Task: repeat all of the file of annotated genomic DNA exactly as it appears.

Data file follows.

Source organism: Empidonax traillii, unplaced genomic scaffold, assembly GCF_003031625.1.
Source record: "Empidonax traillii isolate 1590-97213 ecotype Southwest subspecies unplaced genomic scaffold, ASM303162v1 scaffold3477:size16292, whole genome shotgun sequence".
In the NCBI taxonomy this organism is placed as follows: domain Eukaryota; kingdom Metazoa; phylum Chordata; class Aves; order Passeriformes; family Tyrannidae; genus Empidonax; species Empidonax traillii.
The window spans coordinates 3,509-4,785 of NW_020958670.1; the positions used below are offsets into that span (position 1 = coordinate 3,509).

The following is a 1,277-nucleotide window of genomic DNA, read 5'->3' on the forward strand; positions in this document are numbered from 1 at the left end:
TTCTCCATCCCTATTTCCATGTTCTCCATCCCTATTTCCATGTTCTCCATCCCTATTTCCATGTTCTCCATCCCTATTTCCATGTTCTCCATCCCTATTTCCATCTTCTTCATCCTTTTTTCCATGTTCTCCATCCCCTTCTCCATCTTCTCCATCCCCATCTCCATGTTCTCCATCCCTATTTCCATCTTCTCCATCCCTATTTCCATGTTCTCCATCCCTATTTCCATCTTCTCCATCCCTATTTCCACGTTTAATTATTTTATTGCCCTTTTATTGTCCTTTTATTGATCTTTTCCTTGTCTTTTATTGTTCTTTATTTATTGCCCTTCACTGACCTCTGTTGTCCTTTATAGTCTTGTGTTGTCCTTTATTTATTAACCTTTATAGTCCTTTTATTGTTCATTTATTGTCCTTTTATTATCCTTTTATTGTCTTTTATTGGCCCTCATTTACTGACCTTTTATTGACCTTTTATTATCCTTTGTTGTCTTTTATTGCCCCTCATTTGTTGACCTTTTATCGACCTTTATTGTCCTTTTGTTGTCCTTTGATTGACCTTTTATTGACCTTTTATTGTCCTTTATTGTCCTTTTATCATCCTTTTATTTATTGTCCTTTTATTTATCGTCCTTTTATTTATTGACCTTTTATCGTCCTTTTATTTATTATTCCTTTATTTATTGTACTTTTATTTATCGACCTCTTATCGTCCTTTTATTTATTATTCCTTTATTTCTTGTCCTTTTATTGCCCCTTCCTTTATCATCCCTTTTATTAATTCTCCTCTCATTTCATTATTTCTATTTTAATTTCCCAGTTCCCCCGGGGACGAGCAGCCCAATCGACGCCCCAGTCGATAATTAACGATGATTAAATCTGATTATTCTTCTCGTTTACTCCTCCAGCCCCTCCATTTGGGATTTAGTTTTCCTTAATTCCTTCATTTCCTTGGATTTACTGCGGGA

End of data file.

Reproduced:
Source organism: Empidonax traillii, unplaced genomic scaffold, assembly GCF_003031625.1.
Source record: "Empidonax traillii isolate 1590-97213 ecotype Southwest subspecies unplaced genomic scaffold, ASM303162v1 scaffold3477:size16292, whole genome shotgun sequence".
In the NCBI taxonomy this organism is placed as follows: domain Eukaryota; kingdom Metazoa; phylum Chordata; class Aves; order Passeriformes; family Tyrannidae; genus Empidonax; species Empidonax traillii.
The window spans coordinates 3,509-4,785 of NW_020958670.1; the positions used below are offsets into that span (position 1 = coordinate 3,509).

The following is a 1,277-nucleotide window of genomic DNA, read 5'->3' on the forward strand; positions in this document are numbered from 1 at the left end:
TTCTCCATCCCTATTTCCATGTTCTCCATCCCTATTTCCATGTTCTCCATCCCTATTTCCATGTTCTCCATCCCTATTTCCATGTTCTCCATCCCTATTTCCATCTTCTTCATCCTTTTTTCCATGTTCTCCATCCCCTTCTCCATCTTCTCCATCCCCATCTCCATGTTCTCCATCCCTATTTCCATCTTCTCCATCCCTATTTCCATGTTCTCCATCCCTATTTCCATCTTCTCCATCCCTATTTCCACGTTTAATTATTTTATTGCCCTTTTATTGTCCTTTTATTGATCTTTTCCTTGTCTTTTATTGTTCTTTATTTATTGCCCTTCACTGACCTCTGTTGTCCTTTATAGTCTTGTGTTGTCCTTTATTTATTAACCTTTATAGTCCTTTTATTGTTCATTTATTGTCCTTTTATTATCCTTTTATTGTCTTTTATTGGCCCTCATTTACTGACCTTTTATTGACCTTTTATTATCCTTTGTTGTCTTTTATTGCCCCTCATTTGTTGACCTTTTATCGACCTTTATTGTCCTTTTGTTGTCCTTTGATTGACCTTTTATTGACCTTTTATTGTCCTTTATTGTCCTTTTATCATCCTTTTATTTATTGTCCTTTTATTTATCGTCCTTTTATTTATTGACCTTTTATCGTCCTTTTATTTATTATTCCTTTATTTATTGTACTTTTATTTATCGACCTCTTATCGTCCTTTTATTTATTATTCCTTTATTTCTTGTCCTTTTATTGCCCCTTCCTTTATCATCCCTTTTATTAATTCTCCTCTCATTTCATTATTTCTATTTTAATTTCCCAGTTCCCCCGGGGACGAGCAGCCCAATCGACGCCCCAGTCGATAATTAACGATGATTAAATCTGATTATTCTTCTCGTTTACTCCTCCAGCCCCTCCATTTGGGATTTAGTTTTCCTTAATTCCTTCATTTCCTTGGATTTACTGCGGGA